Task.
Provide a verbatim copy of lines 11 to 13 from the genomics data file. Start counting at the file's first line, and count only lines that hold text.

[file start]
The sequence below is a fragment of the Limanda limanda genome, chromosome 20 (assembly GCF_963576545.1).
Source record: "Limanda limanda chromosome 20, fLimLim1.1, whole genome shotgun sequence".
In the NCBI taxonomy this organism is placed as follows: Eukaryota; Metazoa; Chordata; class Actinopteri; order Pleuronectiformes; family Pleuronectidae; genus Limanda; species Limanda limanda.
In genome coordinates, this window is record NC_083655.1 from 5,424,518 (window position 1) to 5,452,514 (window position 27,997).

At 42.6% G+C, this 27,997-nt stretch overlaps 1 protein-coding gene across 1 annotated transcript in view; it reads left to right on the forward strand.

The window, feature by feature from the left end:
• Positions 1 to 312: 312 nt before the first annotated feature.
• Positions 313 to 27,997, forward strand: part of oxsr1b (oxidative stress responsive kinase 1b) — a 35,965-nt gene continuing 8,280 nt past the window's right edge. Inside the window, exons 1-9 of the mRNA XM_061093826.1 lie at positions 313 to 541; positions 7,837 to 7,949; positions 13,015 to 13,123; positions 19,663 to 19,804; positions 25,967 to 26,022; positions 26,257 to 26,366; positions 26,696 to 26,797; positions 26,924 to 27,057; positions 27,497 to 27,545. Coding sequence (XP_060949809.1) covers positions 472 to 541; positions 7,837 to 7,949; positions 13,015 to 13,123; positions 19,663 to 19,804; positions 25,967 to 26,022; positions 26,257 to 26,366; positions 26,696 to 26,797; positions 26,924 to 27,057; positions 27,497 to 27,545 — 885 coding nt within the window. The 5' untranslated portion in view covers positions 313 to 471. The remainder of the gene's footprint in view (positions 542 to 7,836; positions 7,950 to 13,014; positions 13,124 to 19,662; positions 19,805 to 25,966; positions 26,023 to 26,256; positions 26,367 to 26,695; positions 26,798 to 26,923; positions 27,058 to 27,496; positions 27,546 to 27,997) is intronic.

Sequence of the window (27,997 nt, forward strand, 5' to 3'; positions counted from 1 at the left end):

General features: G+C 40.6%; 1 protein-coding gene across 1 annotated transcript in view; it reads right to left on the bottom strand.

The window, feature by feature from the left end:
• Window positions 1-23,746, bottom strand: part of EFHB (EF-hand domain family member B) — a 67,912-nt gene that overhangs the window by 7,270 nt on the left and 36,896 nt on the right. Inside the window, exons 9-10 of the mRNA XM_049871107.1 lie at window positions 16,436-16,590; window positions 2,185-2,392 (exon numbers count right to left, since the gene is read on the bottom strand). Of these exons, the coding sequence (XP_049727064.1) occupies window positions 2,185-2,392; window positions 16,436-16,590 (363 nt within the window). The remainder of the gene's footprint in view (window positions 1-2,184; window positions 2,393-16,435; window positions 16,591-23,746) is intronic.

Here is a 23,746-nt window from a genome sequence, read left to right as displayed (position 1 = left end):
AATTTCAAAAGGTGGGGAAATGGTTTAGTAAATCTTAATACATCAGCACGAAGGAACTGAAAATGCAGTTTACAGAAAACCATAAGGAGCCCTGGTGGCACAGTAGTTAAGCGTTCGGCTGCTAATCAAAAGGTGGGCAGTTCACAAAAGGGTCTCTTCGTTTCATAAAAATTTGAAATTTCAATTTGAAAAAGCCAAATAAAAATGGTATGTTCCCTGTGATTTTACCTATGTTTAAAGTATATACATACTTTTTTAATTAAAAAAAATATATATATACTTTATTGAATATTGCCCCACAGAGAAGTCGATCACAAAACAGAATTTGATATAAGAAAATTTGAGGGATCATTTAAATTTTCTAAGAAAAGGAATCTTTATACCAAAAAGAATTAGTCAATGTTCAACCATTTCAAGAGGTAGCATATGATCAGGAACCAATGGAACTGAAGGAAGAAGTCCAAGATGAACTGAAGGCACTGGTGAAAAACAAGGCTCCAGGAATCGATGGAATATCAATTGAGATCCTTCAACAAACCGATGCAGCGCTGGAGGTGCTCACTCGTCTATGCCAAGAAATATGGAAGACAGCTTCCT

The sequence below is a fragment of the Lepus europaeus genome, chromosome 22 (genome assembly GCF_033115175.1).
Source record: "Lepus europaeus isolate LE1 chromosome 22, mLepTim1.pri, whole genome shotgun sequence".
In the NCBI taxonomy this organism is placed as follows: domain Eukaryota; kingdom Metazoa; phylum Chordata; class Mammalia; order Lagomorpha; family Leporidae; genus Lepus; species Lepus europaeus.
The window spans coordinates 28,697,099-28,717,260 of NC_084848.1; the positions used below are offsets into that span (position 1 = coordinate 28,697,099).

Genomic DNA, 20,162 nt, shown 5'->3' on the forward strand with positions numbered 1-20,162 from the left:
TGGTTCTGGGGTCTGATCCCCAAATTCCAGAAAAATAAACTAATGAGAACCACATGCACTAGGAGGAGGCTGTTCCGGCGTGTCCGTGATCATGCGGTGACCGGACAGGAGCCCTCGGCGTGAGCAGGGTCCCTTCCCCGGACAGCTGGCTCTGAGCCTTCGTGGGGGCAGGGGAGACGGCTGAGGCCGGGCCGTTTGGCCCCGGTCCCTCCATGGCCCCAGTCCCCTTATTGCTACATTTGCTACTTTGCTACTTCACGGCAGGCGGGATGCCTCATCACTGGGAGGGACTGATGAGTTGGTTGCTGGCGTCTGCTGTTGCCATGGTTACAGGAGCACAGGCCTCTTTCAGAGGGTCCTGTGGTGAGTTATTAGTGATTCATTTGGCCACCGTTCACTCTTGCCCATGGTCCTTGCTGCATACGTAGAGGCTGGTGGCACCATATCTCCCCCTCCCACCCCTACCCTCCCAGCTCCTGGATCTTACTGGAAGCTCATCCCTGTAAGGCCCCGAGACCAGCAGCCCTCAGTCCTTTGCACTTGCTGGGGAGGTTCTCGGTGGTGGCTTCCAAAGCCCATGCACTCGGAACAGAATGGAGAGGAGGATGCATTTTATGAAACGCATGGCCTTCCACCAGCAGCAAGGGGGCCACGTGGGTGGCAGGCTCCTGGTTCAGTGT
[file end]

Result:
The window, feature by feature from the left end:
• Window positions 1-23,746, bottom strand: part of EFHB (EF-hand domain family member B) — a 67,912-nt gene that overhangs the window by 7,270 nt on the left and 36,896 nt on the right. Inside the window, exons 9-10 of the mRNA XM_049871107.1 lie at window positions 16,436-16,590; window positions 2,185-2,392 (exon numbers count right to left, since the gene is read on the bottom strand). Of these exons, the coding sequence (XP_049727064.1) occupies window positions 2,185-2,392; window positions 16,436-16,590 (363 nt within the window). The remainder of the gene's footprint in view (window positions 1-2,184; window positions 2,393-16,435; window positions 16,591-23,746) is intronic.

Here is a 23,746-nt window from a genome sequence, read left to right as displayed (position 1 = left end):